Category: Diabetes

Heart Health Benefits of Nuts

A growing amount of recent research indicates that consumption of nuts can reduce the risk of cardiovascular disease: as nuts contain unsaturated fatty acids, fiber, protein, vitamin E, folate, and several minerals, such as potassium, zinc, and magnesium—and boast additional bioactive chemicals, including phenolics and phytosterols. New findings published in Circulation Research, a journal part of the American Heart Association, suggests that eating more nuts can specifically help heart health among people with type 2 diabetes.

The researchers found that any nut consumption delivered benefits; tree nuts demonstrated the strongest association, but even a small amount of nuts produced an effect. The findings indicated that eating five weekly servings of nuts had a 17 percent lower risk of total cardiovascular disease incidence, compared to people with type 2 diabetes who did not consume many nuts. Moreover, there was a 20 percent lower risk of coronary heart disease, a 34 percent lower risk of cardiovascular disease death, and a 31 percent reduced risk of all-caused mortality.

When compared to people who did not make any significant changes in nut-eating habits after a diagnosis of diabetes, those who increased their intake of nuts had an 11 percent lower risk of cardiovascular disease, a 15 percent lower risk of coronary heart disease, a 25 percent lower risk of cardiovascular disease death, and a 27 percent lower risk of all-cause premature death.

A previous 2016 study in the British Medical Journal reinforced the assertion that “higher nut consumption is associated with a lower risk of all-cause mortality, total CVD, CVD mortality, total CHD, CHD mortality and sudden cardiac death.” Another 2017 study published in the Journal of the American College of Cardiology reported that diabetes risk drops by 40 percent with only 20 grams of nuts each day, and the risk of infectious diseases is lowered by 75 percent.

Notwithstanding the fact that most of the findings stemmed from observational studies with limited sample sizes, a systematic review of clinical trials spanning the last 25 years has confirmed that nuts can indeed benefit cardiovascular health, optimize the aging process, and minimize the risk of stroke and coronary heart disease. While the exact biological mechanisms of nuts regarding heart health remain unclear, but scientists assert that nuts can improve blood pressure and blood sugar control, metabolism of fats, inflammation and blood vessel wall function.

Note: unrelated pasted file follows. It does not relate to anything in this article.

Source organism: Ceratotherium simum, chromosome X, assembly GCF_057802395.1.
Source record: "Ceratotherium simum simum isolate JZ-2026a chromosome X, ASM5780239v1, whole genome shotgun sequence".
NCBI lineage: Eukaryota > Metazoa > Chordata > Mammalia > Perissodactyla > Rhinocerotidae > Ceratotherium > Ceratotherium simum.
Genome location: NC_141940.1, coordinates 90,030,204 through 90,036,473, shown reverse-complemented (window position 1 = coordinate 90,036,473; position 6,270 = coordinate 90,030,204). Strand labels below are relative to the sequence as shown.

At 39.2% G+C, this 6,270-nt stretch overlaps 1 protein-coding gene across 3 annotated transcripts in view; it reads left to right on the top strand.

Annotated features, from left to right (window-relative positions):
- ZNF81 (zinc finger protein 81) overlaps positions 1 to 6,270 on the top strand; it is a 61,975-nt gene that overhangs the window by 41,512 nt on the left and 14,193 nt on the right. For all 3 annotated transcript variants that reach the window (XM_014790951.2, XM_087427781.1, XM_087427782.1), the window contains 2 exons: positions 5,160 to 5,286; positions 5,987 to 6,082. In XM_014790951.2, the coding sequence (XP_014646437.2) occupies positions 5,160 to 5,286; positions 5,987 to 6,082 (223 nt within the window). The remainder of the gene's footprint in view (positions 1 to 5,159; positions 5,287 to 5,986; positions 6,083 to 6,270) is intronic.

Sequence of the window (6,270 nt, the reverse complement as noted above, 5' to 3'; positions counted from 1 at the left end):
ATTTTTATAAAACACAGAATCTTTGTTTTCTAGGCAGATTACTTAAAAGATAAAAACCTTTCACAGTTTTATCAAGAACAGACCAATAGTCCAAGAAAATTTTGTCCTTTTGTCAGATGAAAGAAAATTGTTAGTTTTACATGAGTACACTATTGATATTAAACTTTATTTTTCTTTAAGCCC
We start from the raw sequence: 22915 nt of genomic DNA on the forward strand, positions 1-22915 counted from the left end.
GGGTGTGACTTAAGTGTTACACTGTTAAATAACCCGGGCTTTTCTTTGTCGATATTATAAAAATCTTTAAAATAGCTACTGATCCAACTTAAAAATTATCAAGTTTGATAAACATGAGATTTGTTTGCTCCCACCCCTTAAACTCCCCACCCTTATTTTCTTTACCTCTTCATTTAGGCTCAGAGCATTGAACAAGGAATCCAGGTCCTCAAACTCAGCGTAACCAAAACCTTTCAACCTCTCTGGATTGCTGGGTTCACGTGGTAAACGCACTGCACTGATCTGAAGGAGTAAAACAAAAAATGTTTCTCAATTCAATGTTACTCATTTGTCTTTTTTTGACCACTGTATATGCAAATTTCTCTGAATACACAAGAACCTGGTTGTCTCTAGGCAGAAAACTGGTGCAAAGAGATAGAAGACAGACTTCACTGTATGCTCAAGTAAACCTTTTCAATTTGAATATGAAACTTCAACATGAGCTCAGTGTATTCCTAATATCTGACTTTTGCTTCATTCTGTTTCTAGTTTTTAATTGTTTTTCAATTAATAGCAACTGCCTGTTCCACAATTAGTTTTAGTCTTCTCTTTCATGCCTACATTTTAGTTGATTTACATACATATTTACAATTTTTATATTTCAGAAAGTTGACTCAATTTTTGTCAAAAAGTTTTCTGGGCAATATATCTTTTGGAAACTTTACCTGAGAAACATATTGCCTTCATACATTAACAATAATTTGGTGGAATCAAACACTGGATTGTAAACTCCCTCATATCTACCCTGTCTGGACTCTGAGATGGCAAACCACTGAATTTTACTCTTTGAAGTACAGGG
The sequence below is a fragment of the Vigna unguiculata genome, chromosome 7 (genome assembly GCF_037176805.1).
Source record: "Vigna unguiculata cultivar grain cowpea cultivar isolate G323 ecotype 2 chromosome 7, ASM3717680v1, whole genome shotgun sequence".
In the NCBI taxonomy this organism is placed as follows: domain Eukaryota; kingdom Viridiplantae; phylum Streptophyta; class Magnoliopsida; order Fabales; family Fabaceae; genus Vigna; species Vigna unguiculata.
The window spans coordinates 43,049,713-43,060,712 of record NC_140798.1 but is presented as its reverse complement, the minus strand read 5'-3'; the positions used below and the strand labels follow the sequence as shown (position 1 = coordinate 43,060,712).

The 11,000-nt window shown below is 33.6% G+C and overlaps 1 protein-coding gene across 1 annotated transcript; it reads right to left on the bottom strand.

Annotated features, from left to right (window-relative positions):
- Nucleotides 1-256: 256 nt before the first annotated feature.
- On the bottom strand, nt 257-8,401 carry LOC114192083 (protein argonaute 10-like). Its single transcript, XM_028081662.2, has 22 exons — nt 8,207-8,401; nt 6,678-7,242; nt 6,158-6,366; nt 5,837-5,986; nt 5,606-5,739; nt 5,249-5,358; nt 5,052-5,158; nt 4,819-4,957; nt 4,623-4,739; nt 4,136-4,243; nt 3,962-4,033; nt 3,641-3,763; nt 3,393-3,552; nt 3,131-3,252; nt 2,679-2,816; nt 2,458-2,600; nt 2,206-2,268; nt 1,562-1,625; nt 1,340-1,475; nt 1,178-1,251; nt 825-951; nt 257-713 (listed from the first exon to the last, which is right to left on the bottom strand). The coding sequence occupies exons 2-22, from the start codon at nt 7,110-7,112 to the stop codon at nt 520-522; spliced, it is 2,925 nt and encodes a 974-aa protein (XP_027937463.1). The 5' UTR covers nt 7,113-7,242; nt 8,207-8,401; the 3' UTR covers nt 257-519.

The Influence of Gut Bacteria on Diabetes Drugs

Newly emerging research seeks to investigate the effect of gut microbiota on the efficacy of type 2 diabetes drugs, suggesting that the composition of gut bacteria may illuminate why certain diabetes medications work for some people—and not others.

Estimates indicate that over 415 million people across the globe have type 2 diabetes, a statistic leading some scientists to refer to the condition as a “global pandemic.” While there is no current cure for diabetes, treatments and lifestyle changes can help those living with the disease. Yet pharmaceutical drugs for diabetes have varying rates of success, contingent on the form of administration, and results often vary from person to person.

The research, led by Hariom Yadav, PhD, an assistant professor of molecular medicine at the Wake Forest Baptist Medical Center in Winston-Salem, investigates one of the possible causes behind such varying success rates: the gut bacteria. Previous studies cited in the paper published by Yadav and colleagues demonstrate that the gut bacteria can “instigate” obesity and type 2 diabetes, and that people living with diabetes have an overall imbalance in the composition of their gut bacteria.

Moreover, as Yadav explains, there are some drugs for diabetes that are only effective when given intravenously, but not when delivered orally: leading him to believe that gut bacteria are critical in regulating how a person metabolizes drugs. “For example, certain drugs work fine when given intravenously and go directly to the circulation, but when they are taken orally and pass through the gut, they don’t work. Conversely, metformin, a commonly used anti-diabetes drug, works best when given orally but does not work when given through an IV.”

Based on these observations, the researchers sought to understand whether or not the composition of gut bacteria directly influences the efficacy of certain diabetes medications. Yadav and colleagues reviewed over 100 studies of rodents and humans, and published their findings in the journal EBioMedicine.

How the microbiome can influence drugs

The research focused on the ways in which the microbiome either enhanced or reduced the drugs’ effectiveness, finding that regulating the gut microbiome with drugs could help alter, enhance, or even reverse the success of drugs for type 2 diabetes. Yadav summarized the findings by stating: “We believe that differences in an individual’s microbiome help explain why drugs will show a 90 or 50 percent optimum efficacy, but never 100 percent…our review showed that the metabolic capacity of a patient’s microbiome could influence the absorption and function of these drugs by making them pharmacologically active, inactive, or even toxic.”

Nevertheless, researchers must conduct additional studies to “continue to decipher the interactions between the gut bacteria and diabetes drugs” in clinical practice and further applications. Yadav adds, “This field is only a decade old, and the possibility of developing treatments derived from bacteria related to or involved in specific diseases is tantalizing.”

The latest report from the Centers for Disease Control and Prevention (CDC) indicates that over 100 million adults in the United States are currently living with diabetes or prediabetes.